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Government urged to stop Twitter creating ‘digital P&O’ amid job cuts

The Government has been urged to intervene to stop Twitter creating a “digital P&O”, as the company carries out sweeping job cuts to save money.

The social media company began widespread staff cuts around the world on Friday, with suggestions as many as half of its more than 7,500 staff could be axed in what the company called “an effort to place Twitter on a healthy path”.

New owner Elon Musk is thought to want to drastically reduce costs at the company after completing his 44 billion dollar (£39 billion) takeover of the platform last week, since tweeting “we need to pay the bills somehow”.

Prospect Union, which represents thousands of technology workers, including Twitter employees in the UK, said in a letter to Business Secretary Grant Shapps the firm had acted “in an unacceptable way”.

Elon Musk to buy Twitter
The offices of Twitter in Air Street, central London (Aaron Chown/PA)

It said: “From the communications to staff that our members have shared with us, it looks increasingly likely that the company could ride roughshod over our existing employment procedures and protections for redundancies.

“These including the need to properly consult and to select those affected fairly.

“It is totally unacceptable that anyone should be treated in such a manner. I hope that you will agree with me that the government must make it clear to Twitter’s new owners a digital P&O would not be acceptable and that no-one is above the law in the UK, including big tech barons.

“It is clear that Twitter are treating their employees in an unacceptable way, locking them out of company platforms without notice and communicating only by impersonal emails.

“It seems highly likely that Twitter should have informed your department of these planned redundancies.”

The Department for Business, Energy and Industrial Strategy (BEIS) confirmed it had received the letter.

Simon Deakin, a professor of Law at the University of Cambridge, said if 100 or more employees are sacked within a period of 90 days, the Business Secretary must be notified 45 days before the first dismissal.

Where there are more than 20 but fewer than 100 potential losses, the period is 30 days.

Professor Deakin said: “If there’s no effective notice given here then there could be a fine, so the employer or director could be fined.

“And the fine currently doesn’t have a limit and it’s a criminal offence.

“If they are making 100 workers redundant then there’s a possibility of a criminal offence being committed, we don’t know the full story, what is the establishment and maybe they have given notice.”

He went on: “If a criminal offence has been committed then there would be a prosecution organised by the insolvency service and that could lead to criminal liability either for the company or conceivably for a manager or director.”

In his first tweet since the cuts began, Mr Musk said: “Twitter has had a massive drop in revenue, due to activist groups pressuring advertisers, even though nothing has changed with content moderation and we did everything we could to appease the activists.

“Extremely messed up! They’re trying to destroy free speech in America.”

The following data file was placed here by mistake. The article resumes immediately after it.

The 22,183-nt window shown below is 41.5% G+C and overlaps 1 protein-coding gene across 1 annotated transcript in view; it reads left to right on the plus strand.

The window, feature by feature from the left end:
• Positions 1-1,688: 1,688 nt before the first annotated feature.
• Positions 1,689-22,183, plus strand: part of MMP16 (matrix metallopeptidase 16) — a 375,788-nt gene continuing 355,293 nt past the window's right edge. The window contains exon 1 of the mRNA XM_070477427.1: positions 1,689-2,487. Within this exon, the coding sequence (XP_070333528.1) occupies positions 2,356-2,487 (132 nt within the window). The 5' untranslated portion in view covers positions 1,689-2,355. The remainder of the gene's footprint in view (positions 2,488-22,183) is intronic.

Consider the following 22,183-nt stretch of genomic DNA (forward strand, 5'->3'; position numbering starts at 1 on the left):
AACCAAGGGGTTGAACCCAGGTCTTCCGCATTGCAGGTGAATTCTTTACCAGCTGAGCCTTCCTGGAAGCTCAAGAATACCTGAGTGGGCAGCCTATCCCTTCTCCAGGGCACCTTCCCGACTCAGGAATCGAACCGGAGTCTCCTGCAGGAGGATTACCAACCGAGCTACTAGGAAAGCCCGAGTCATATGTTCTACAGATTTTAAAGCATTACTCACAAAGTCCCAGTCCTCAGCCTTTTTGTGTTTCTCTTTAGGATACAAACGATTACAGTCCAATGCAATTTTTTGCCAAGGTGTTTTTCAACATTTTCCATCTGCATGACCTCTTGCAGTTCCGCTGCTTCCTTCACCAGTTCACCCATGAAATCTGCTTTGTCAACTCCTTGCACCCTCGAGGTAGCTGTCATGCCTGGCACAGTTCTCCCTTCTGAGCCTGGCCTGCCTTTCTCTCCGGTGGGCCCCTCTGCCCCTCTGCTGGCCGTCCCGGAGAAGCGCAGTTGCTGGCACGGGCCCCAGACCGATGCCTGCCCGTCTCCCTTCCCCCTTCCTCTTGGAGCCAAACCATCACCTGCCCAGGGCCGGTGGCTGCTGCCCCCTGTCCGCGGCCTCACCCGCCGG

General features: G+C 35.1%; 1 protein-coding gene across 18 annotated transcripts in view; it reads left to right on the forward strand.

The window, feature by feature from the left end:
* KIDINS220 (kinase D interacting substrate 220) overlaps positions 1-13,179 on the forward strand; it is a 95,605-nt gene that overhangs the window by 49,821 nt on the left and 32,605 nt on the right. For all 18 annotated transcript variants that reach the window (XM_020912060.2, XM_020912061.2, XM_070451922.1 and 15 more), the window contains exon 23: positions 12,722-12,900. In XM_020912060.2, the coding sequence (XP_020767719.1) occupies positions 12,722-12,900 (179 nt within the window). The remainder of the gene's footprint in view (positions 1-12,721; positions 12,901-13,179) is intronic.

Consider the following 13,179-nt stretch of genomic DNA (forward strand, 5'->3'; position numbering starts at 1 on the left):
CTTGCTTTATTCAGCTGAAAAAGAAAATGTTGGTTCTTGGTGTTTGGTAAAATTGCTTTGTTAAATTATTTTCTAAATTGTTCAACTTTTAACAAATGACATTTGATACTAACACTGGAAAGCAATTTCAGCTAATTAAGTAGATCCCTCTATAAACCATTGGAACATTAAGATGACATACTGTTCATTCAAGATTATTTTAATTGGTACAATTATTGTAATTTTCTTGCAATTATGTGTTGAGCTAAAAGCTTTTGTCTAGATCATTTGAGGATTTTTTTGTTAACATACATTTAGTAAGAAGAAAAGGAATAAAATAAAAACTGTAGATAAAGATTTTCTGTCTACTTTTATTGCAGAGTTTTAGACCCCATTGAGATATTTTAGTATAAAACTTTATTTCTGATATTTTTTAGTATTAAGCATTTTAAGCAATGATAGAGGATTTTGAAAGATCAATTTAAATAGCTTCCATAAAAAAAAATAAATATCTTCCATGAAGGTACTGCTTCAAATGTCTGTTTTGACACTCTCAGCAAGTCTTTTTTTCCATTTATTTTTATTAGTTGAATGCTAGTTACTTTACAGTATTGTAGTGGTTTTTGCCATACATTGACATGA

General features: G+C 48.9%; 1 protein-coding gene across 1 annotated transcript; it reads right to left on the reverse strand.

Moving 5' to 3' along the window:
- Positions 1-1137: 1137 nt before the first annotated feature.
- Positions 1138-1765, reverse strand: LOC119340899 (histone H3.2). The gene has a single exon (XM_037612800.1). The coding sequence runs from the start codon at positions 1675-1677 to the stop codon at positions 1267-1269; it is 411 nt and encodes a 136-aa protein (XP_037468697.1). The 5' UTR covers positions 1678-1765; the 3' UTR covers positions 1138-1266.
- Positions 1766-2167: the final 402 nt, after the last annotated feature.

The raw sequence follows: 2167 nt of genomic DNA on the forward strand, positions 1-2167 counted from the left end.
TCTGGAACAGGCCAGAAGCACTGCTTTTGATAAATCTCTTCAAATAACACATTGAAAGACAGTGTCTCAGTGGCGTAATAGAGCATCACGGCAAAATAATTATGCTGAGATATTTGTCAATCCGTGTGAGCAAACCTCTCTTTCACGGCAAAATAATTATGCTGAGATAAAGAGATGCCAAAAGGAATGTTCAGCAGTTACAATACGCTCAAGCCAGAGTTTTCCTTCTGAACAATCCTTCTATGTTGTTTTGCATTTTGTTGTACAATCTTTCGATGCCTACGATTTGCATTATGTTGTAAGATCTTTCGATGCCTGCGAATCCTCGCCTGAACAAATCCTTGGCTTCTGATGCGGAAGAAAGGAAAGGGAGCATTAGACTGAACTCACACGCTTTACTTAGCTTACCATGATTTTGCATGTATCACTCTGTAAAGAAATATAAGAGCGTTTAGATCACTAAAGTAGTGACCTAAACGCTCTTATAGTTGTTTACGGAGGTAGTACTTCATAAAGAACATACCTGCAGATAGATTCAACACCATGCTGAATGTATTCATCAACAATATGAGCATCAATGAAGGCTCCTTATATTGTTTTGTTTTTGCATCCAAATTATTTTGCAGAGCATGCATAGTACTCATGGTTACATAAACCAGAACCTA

He also replied to posts and memes from users about advertising on Friday evening.

Online safety groups and campaigners have expressed concerns about Mr Musk’s plans to allow more free speech on the site and reverse permanent bans given to controversial figures, including former US president Donald Trump.

There have been reports that some advertisers have been concerned about the possibility of such figures returning and appearing alongside their adverts on the site.

An internal email sent to staff on the job cuts on Friday said the action to cut jobs was “unfortunately necessary to ensure the company’s success moving forward”.

Staff have been told that everyone will receive an email by 9am PST (4pm GMT) on Friday, with those who are affected by the cuts set to receive the message on their personal email address rather than the one associated with their work.

Staff have since taken to Twitter to confirm they are leaving the company, with some revealing they have been logged out of their work laptops and internal messaging systems.

Twitter employee Simon Balmain told Sky News: “We started hearing strong rumours about layoffs a few days ago, which I’m sure everybody heard about because it leaked quite quickly to the press.

“Late last night we all received an email saying there is going to be a large reduction in headcount and the email stated that if we would be laid off, it would go to our personal email and if not to our work email.

“And it was about an hour after that, this is in the early hours of the morning UK, like 2am, that I noticed my work laptop was remotely wiped and my email access and Slack access were both revoked.

“And then I got in touch with a few colleagues, and it seemed a lot of people were seeing the same thing.”

A BEIS spokesperson said: “We are watching what is happening at Twitter with interest.

“While we cannot comment on the individual cases, we expect companies to treat their employees fairly and our thoughts are with those who have lost their jobs.

“There are clear rules companies must follow when making large numbers of redundancies which includes consulting with staff and notifying the Redundancy Payments Service.”